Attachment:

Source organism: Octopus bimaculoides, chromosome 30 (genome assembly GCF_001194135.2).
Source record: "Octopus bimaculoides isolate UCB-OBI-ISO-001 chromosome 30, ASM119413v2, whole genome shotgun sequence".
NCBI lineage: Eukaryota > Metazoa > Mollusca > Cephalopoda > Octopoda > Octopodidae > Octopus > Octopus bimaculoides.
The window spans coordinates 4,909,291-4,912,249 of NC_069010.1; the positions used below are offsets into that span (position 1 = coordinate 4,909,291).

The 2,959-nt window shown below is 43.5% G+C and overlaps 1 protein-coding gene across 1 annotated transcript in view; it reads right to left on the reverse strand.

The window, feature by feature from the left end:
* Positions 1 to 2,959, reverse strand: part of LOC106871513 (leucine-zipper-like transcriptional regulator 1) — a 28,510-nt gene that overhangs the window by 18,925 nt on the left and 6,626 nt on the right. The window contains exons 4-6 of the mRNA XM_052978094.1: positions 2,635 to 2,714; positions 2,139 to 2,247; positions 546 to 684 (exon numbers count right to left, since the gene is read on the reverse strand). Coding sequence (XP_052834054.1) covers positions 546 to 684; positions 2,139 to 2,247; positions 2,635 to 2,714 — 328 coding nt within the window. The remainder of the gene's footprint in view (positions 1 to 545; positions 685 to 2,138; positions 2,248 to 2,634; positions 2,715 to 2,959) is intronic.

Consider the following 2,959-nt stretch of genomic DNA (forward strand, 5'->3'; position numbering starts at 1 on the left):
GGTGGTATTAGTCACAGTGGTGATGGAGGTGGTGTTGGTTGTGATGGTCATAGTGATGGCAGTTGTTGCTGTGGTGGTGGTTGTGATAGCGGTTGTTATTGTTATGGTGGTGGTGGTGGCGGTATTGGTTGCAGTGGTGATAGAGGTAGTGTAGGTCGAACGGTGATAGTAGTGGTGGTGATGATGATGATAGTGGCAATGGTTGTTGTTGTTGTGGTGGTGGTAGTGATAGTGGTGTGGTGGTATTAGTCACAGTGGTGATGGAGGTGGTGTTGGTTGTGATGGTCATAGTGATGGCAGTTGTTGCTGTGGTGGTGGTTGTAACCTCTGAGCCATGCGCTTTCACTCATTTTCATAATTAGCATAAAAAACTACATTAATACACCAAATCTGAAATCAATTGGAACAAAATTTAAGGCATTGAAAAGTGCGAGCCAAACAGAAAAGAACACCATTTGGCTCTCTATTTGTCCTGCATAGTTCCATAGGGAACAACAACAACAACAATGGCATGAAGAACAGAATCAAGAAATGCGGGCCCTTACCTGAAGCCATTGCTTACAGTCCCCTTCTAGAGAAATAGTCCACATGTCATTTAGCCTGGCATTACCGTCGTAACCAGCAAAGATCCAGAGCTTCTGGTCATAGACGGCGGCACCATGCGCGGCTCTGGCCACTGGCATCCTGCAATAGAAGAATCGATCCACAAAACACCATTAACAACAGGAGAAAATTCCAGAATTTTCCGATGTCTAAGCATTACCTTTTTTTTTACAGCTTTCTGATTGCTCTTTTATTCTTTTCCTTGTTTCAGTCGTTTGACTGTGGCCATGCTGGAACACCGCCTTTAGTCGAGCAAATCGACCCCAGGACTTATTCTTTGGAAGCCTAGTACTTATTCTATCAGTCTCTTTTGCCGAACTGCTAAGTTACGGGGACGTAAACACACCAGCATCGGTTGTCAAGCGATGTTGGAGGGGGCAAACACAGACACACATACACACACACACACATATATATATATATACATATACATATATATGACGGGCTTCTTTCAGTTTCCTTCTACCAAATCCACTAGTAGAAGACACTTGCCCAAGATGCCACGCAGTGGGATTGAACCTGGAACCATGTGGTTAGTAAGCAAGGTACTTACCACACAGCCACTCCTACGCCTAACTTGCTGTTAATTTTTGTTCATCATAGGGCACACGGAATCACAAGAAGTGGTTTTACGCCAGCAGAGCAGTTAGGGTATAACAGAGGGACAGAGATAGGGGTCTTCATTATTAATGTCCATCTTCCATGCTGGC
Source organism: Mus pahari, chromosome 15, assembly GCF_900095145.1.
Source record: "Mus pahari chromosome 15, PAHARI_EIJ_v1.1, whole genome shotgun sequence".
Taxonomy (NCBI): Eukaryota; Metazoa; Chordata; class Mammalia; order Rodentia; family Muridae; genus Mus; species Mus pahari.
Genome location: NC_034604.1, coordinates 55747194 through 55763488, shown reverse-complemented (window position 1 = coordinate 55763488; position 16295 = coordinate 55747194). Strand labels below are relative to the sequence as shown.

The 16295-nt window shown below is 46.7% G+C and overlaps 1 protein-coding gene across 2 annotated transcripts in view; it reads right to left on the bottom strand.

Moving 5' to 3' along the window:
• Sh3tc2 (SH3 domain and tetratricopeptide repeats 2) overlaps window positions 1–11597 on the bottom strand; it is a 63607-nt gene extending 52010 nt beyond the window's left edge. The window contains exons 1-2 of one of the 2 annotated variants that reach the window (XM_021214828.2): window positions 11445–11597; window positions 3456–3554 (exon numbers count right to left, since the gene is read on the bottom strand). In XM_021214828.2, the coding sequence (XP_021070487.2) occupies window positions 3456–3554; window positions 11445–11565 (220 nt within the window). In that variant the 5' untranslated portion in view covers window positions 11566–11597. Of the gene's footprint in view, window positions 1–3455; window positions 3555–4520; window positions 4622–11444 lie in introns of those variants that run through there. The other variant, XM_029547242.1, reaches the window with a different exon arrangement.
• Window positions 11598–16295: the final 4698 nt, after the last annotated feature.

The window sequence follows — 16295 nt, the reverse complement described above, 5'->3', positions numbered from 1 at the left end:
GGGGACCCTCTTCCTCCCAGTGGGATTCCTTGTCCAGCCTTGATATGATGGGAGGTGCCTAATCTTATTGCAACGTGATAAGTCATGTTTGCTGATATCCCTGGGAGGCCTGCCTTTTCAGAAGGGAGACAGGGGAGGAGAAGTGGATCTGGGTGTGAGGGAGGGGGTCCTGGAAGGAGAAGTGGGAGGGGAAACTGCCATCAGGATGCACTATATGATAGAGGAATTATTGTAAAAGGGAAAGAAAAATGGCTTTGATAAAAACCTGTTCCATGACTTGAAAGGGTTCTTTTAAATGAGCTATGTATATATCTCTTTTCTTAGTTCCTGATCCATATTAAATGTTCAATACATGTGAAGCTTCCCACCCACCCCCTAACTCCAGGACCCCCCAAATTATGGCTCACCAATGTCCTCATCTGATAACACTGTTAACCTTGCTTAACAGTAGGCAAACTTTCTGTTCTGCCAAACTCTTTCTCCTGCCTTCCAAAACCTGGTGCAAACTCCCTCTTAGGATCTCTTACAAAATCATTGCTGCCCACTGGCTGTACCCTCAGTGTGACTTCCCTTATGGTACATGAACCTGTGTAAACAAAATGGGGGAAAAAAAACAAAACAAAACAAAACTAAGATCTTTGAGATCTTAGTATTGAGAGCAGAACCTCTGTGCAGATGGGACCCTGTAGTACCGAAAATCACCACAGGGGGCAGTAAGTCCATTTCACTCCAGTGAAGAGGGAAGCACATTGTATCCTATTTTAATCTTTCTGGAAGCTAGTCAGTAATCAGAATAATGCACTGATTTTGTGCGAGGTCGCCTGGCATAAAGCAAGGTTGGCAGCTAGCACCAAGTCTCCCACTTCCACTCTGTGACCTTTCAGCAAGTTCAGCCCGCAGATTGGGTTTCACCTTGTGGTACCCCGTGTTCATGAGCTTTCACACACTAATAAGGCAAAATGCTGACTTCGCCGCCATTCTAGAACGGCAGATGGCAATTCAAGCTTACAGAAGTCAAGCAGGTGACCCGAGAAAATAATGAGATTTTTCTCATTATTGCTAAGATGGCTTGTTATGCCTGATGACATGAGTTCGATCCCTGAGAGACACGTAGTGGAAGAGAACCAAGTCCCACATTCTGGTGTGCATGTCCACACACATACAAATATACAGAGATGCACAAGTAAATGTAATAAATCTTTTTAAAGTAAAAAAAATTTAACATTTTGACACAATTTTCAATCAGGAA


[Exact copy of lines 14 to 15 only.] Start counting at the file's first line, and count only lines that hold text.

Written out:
The 16295-nt window shown below is 46.7% G+C and overlaps 1 protein-coding gene across 2 annotated transcripts in view; it reads right to left on the bottom strand.

Moving 5' to 3' along the window: